News Feature

Brooksville
Originally published in The Weekly Packet, September 26, 2019
Children’s book a product of Brooksville collaboration

The collaborators

Illustrator Jill Finsen, left, and writer Charlotte Crowder are the collaborators on a new children’s book A Fine Orange Bucket. Also pictured is Crowder’s golden doodle, Matilda.

Photo by Monique Labbe Order prints of selected PBP photos.

by Monique Labbe

Sometimes, an author is frustrated by not finding inspiration for a story. Other times, that inspiration comes when least expected, like on a sail to Birch Harbor.

Such was the case for Charlotte Crowder, who was on a sail with her husband when she spotted a bright orange bucket stuck between two rocks. They freed it, but Crowder’s husband bucked her requests to keep it, and the sail continued. A few hours later, they came across the bucket again, this time it was floating freely through the water.

“I just knew there was a story there,” said Crowder while sitting in her home in Brooksville.

Crowder developed the story over the next few months, and after several drafts and rewrites, A Fine Orange Bucket was born.

The manuscript was submitted to publishers, and picked up by North Country press.

The story follows an orange bucket through adventures with a variety of characters along the coast of Maine and introduces characters familiar to the Blue Hill Peninsula.

The product was still unfinished, though, without pictures to accompany the words. Enter painter and part-time Brooksville resident Jill Finsen.

“I knew I wanted to ask [Finsen] to work on this with me,” said Crowder.

The two live down the road from each other in Brooksville, Finsen on the Ferry Road and Crowder right off it on Jones Point Road. Neither had ever taken on a project like this, but both entered into it with complete focus, even though Finsen was in New York completing her master’s degree in painting.

“I’m just a painter who paints on my own,” said Finsen while sitting next to Crowder. “I was thrilled to be asked to do this.”

The pair collaborated closely during the illustration process, creating art that complemented Crowder’s words while also staying true to Finsen’s belief that the artwork should be conceptual and not literal.

“I wanted the paintings to go with Charlotte’s words, but not be so literal in depicting everything word-for-word,” said Finsen.

The result was a series of oil paintings painted on Finsen’s porch, featuring bright colors that draw the eye, particularly the eyes of a younger audience. The collaboration took the better part of two years, with Crowder frequently making the trek down the road to check out Finsen’s latest paintings, which, because her home did not include a studio at the time, were strewn about various bedrooms to dry.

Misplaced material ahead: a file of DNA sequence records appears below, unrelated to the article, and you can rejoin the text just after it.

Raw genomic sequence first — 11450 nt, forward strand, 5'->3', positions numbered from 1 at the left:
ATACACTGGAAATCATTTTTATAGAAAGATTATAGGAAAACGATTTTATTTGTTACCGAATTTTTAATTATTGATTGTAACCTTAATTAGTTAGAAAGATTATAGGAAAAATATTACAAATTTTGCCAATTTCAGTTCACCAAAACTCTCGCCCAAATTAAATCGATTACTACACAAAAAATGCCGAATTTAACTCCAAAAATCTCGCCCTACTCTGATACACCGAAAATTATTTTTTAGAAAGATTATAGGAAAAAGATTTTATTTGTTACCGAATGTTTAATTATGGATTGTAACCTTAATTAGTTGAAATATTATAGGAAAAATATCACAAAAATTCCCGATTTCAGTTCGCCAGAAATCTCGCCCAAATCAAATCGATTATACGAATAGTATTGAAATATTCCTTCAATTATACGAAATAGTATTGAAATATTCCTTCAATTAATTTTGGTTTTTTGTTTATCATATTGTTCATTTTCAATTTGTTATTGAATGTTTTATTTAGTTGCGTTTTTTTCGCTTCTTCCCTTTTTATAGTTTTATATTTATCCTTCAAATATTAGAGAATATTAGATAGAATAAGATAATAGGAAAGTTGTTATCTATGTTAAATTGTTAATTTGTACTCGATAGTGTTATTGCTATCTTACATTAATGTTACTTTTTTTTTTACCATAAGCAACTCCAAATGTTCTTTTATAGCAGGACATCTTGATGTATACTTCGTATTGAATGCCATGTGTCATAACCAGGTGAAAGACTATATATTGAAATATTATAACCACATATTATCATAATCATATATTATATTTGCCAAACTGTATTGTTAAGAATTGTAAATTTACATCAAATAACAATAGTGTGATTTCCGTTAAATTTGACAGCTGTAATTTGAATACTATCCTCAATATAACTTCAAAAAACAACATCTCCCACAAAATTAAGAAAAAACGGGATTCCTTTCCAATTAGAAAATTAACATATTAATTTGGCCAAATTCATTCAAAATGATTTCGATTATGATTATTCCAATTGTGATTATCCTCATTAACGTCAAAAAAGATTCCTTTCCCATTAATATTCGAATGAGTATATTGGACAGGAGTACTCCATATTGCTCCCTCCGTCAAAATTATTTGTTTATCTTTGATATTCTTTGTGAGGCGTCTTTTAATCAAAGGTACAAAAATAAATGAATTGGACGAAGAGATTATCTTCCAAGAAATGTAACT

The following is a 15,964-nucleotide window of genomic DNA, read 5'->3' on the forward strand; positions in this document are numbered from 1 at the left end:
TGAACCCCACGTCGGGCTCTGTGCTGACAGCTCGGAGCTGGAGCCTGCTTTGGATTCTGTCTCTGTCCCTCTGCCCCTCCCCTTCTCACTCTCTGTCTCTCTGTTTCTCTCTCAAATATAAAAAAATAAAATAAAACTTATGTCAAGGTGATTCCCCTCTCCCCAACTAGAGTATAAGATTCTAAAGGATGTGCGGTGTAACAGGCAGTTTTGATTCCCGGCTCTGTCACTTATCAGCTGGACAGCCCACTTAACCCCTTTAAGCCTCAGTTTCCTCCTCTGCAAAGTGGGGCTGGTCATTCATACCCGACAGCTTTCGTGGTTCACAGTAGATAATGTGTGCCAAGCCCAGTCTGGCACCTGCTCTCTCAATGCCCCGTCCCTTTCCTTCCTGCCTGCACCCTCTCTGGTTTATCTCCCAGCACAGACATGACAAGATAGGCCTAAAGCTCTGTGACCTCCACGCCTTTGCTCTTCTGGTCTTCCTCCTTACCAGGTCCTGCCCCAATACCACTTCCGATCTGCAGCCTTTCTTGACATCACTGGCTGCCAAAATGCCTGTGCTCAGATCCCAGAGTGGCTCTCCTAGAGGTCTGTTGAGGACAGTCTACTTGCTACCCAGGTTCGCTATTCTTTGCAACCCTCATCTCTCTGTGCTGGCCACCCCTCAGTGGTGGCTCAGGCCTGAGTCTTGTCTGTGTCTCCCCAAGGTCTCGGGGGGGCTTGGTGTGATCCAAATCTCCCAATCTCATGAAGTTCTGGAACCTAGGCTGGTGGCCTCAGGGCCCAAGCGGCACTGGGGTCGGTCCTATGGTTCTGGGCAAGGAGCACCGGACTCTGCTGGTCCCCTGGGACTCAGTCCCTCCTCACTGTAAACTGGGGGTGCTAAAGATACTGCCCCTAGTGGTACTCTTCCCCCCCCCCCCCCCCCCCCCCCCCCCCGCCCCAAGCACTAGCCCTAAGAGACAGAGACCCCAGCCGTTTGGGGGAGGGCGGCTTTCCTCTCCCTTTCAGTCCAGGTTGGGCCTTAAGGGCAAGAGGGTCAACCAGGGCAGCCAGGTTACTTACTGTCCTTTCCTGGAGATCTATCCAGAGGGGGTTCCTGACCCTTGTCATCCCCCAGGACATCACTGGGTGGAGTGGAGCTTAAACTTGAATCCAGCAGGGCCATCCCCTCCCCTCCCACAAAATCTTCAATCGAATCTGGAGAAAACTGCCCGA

Finsen enlisted the help of Frank Peasley and his daughter, Sophie, to go out on the family’s lobster boat to create sketches of the rocky coast. The boats, water, lobsters, and character costumes are all featured in the book. Finsen never took photographs, she said, but relied exclusively on those sketches to create her paintings.

“I find that when you try to paint from a photo, the painting ends up being too literal, which wasn’t what I was going for,” said Finsen. “That was the purpose of the sketches.”

For Crowder, her love of words and for the place she has lived for the last 14 years was ultimately what drove her to create the story.

“This neighborhood and this community are full of incredible people,” said Crowder.

That was proven at a recent reading of the book at the Brooksville Public Library. A crowd of over 70 came out for the reading that featured both Crowder and Finsen, and broke a record for the largest attended event at the library.

Crowder and Finsen have also done a reading at the Dry Dock in Stonington, and the Bangor Public Library. They have a reading scheduled for September 28 at the Blue Hill Public Library, and an event scheduled at Compass Rose in December, as well as a handful of others.

“The response has been really great, it’s been successful,” said Crowder.

“I don’t think we had any expectations going into it, but it has been a pleasant surprise,” added Finsen.

The book can be found at the Dry Dock, Moyo in Blue Hill, Compass Rose in Castine, and at all Sherman’s Books locations in Maine. Other bookstores have shown interest in ordering the book as well, and it has been the number two best-selling book at Blue Hill Books since July.

The book reading at the library in Blue Hill is scheduled for 10:30 a.m.